You should know by now: I am not an economist.
In two weeks I worked 0 minutes for my first open source project. That's because I'm so good at procrastinating. Let me tell you the latest innovation I made in this domain. Instead of watching a movie with my girlfriend, programming, playing table tennis, solving a puzzle, etc. I spent time thinking about how credits for buying an apartment work. Talk about wasted time!
Anyway, in order to keep wasted time to a minimum I'd like not to repeat the experience so I'm recording my findings here. (or maybe I'm just prolonging the procrastination state?)
The computations done here are rough estimates done on an idealized model. The monthly rate you pay to the bank is a constant
R. The (monthly) interest is also a constant
d-1. Even with these constraints the equations you get convey pretty useful information. To help intuition I'll use figures from an offer of BCR.
First of all the money you get from the bank is
A = R (1-1/d^n) / (d-1). Here
n is the number of months you pay. This number has an upper limit given by the bank. A typical value is 300. The interest is fixed by the bank: you have no choice here. You can pay the bank each month how much you like, but when the bank computes how much money it can give you it uses an upper bound on
R. A typical value is half your net salary. Another constraint that is not captured in the equation above is that the money you pay `in advance'
B must satisfy
B/A > th, where
th is a threshold fixed by the bank. A typical value is 0.2.
You can think about it in these terms. You have
B EUR available and a salary. Then, by making a credit you can buy an apartment of up to
A+B EUR. The value you get from the bank depends linearly on your salary. The value you pay up front must be big enough.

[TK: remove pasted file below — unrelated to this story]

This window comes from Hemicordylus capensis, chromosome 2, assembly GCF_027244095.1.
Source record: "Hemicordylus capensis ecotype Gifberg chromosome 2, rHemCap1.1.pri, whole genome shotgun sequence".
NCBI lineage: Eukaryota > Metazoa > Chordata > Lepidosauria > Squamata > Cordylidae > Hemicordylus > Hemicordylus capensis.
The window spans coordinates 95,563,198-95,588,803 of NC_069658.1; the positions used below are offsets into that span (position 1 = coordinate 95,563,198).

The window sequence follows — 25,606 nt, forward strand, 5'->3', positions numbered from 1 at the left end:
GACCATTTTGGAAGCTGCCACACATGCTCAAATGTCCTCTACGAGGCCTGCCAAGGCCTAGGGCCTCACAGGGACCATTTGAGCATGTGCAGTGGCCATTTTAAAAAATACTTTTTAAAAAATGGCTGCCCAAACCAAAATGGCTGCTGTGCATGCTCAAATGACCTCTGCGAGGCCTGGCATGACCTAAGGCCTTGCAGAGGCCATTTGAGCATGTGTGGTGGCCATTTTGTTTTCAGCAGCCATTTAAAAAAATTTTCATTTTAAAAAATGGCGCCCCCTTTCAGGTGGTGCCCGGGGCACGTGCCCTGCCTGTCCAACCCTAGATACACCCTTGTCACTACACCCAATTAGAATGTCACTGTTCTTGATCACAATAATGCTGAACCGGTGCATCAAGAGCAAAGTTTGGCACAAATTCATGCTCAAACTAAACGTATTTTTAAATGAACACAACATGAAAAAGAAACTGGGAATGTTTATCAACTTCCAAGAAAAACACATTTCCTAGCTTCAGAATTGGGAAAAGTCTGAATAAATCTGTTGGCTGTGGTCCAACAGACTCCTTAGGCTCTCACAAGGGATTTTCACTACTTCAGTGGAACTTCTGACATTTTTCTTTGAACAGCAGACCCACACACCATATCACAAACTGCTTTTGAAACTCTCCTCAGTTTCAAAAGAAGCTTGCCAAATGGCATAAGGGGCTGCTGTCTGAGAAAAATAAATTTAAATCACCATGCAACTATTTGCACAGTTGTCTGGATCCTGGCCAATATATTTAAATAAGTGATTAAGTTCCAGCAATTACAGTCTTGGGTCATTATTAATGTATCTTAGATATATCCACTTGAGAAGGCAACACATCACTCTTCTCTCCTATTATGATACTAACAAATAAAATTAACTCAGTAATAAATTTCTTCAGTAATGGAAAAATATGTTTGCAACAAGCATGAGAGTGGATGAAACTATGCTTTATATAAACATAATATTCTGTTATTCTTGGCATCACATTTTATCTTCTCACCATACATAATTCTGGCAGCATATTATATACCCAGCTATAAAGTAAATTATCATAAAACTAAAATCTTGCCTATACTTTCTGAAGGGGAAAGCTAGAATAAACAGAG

Let's explore a bit more the dependency of the money you can get from a bank on the three factors which appear in the equation above.
A(R) is linear. That means that if you have a salary twice as large then the bank will give you twice as much. For the BCR EUR credit the relationship is:
A = 57 S. In other words the bank will give you at most 60 times your net salary.
A(n) is... exponential. This means that if you want to increase the ammount you get by a constant then you'll have
n goes to infinity.
A(d) is also exponential... but the other way around. I.e. a constant decrease of the interest can multiply by a constant the money you can get from the bank. When the interest goes to infinity the amount of money you can get from the bank tends to 0. When the interest is 0 the amount of money you can get is
In terms of profitability there is of course no question: you have to pay up front as much as you can and pay back the bank as quick as you can. If you need to balance these somehow opposing forces then favour giving more up-front money.